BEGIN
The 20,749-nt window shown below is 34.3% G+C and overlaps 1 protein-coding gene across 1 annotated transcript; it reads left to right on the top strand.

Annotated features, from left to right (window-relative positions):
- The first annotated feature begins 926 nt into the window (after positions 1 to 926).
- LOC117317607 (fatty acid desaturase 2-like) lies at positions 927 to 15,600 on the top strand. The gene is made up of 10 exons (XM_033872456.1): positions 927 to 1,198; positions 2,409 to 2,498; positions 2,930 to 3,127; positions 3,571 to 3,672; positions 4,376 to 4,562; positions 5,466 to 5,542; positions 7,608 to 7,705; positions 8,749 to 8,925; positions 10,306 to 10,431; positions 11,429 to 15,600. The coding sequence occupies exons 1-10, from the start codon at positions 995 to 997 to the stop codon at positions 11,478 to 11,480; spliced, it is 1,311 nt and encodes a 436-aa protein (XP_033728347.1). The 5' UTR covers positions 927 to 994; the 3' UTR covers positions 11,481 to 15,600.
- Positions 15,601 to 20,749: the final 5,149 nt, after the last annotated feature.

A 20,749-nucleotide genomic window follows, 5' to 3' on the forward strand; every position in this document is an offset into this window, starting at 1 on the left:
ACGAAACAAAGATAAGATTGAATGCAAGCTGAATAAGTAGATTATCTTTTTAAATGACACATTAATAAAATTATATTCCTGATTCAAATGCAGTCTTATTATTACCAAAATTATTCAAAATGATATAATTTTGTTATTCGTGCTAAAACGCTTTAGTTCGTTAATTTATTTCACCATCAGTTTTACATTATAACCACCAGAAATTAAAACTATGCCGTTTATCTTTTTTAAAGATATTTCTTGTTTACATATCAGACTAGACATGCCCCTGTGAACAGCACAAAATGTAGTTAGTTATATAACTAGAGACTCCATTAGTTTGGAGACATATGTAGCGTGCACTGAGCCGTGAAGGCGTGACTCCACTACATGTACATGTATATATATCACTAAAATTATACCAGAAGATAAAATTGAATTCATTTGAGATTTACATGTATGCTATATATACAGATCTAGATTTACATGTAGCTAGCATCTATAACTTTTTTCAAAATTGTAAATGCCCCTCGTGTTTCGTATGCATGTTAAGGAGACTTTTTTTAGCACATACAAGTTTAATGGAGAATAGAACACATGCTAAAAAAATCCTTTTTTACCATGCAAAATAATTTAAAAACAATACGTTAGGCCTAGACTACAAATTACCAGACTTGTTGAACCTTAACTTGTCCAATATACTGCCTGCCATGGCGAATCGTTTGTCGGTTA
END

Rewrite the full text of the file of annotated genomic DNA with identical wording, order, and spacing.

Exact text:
The 20,749-nt window shown below is 34.3% G+C and overlaps 1 protein-coding gene across 1 annotated transcript; it reads left to right on the top strand.

Annotated features, from left to right (window-relative positions):
- The first annotated feature begins 926 nt into the window (after positions 1 to 926).
- LOC117317607 (fatty acid desaturase 2-like) lies at positions 927 to 15,600 on the top strand. The gene is made up of 10 exons (XM_033872456.1): positions 927 to 1,198; positions 2,409 to 2,498; positions 2,930 to 3,127; positions 3,571 to 3,672; positions 4,376 to 4,562; positions 5,466 to 5,542; positions 7,608 to 7,705; positions 8,749 to 8,925; positions 10,306 to 10,431; positions 11,429 to 15,600. The coding sequence occupies exons 1-10, from the start codon at positions 995 to 997 to the stop codon at positions 11,478 to 11,480; spliced, it is 1,311 nt and encodes a 436-aa protein (XP_033728347.1). The 5' UTR covers positions 927 to 994; the 3' UTR covers positions 11,481 to 15,600.
- Positions 15,601 to 20,749: the final 5,149 nt, after the last annotated feature.

A 20,749-nucleotide genomic window follows, 5' to 3' on the forward strand; every position in this document is an offset into this window, starting at 1 on the left:
ACGAAACAAAGATAAGATTGAATGCAAGCTGAATAAGTAGATTATCTTTTTAAATGACACATTAATAAAATTATATTCCTGATTCAAATGCAGTCTTATTATTACCAAAATTATTCAAAATGATATAATTTTGTTATTCGTGCTAAAACGCTTTAGTTCGTTAATTTATTTCACCATCAGTTTTACATTATAACCACCAGAAATTAAAACTATGCCGTTTATCTTTTTTAAAGATATTTCTTGTTTACATATCAGACTAGACATGCCCCTGTGAACAGCACAAAATGTAGTTAGTTATATAACTAGAGACTCCATTAGTTTGGAGACATATGTAGCGTGCACTGAGCCGTGAAGGCGTGACTCCACTACATGTACATGTATATATATCACTAAAATTATACCAGAAGATAAAATTGAATTCATTTGAGATTTACATGTATGCTATATATACAGATCTAGATTTACATGTAGCTAGCATCTATAACTTTTTTCAAAATTGTAAATGCCCCTCGTGTTTCGTATGCATGTTAAGGAGACTTTTTTTAGCACATACAAGTTTAATGGAGAATAGAACACATGCTAAAAAAATCCTTTTTTACCATGCAAAATAATTTAAAAACAATACGTTAGGCCTAGACTACAAATTACCAGACTTGTTGAACCTTAACTTGTCCAATATACTGCCTGCCATGGCGAATCGTTTGTCGGTTA